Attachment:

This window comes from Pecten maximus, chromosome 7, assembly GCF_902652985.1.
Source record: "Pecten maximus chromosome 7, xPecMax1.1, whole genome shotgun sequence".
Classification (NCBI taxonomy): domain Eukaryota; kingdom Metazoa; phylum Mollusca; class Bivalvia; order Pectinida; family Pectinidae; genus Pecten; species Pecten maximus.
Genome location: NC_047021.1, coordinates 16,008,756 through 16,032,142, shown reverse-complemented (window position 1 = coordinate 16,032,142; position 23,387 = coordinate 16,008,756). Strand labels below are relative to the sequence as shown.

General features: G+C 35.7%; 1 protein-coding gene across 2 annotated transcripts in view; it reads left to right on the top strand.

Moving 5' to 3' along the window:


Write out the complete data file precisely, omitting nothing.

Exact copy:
This window comes from Pecten maximus, chromosome 7, assembly GCF_902652985.1.
Source record: "Pecten maximus chromosome 7, xPecMax1.1, whole genome shotgun sequence".
Classification (NCBI taxonomy): domain Eukaryota; kingdom Metazoa; phylum Mollusca; class Bivalvia; order Pectinida; family Pectinidae; genus Pecten; species Pecten maximus.
Genome location: NC_047021.1, coordinates 16,008,756 through 16,032,142, shown reverse-complemented (window position 1 = coordinate 16,032,142; position 23,387 = coordinate 16,008,756). Strand labels below are relative to the sequence as shown.

General features: G+C 35.7%; 1 protein-coding gene across 2 annotated transcripts in view; it reads left to right on the top strand.

Moving 5' to 3' along the window: